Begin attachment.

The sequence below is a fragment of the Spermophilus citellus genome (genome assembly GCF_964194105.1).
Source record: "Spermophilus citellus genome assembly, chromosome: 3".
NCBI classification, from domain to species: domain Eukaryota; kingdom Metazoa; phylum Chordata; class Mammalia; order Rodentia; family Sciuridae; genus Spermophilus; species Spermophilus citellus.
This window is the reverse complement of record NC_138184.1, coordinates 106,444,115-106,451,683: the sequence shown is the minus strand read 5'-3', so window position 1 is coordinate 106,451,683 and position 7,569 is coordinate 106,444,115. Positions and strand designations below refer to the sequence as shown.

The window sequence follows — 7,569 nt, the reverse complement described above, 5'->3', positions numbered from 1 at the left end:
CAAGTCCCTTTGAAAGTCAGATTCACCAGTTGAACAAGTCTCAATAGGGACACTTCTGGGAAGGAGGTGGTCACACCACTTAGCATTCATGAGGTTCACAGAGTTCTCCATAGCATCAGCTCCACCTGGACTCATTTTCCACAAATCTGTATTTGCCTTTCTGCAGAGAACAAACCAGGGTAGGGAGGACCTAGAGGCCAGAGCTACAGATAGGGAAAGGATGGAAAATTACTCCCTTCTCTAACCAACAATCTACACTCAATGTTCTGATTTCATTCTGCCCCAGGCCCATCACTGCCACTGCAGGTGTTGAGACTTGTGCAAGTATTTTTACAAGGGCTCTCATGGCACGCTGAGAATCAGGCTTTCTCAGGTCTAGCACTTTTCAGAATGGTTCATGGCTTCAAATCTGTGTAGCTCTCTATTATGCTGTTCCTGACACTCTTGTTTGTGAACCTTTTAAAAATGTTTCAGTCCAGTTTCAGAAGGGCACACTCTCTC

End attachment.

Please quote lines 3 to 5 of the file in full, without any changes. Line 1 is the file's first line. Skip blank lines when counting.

NCBI classification, from domain to species: domain Eukaryota; kingdom Metazoa; phylum Chordata; class Mammalia; order Rodentia; family Sciuridae; genus Spermophilus; species Spermophilus citellus.
This window is the reverse complement of record NC_138184.1, coordinates 106,444,115-106,451,683: the sequence shown is the minus strand read 5'-3', so window position 1 is coordinate 106,451,683 and position 7,569 is coordinate 106,444,115. Positions and strand designations below refer to the sequence as shown.

The window sequence follows — 7,569 nt, the reverse complement described above, 5'->3', positions numbered from 1 at the left end: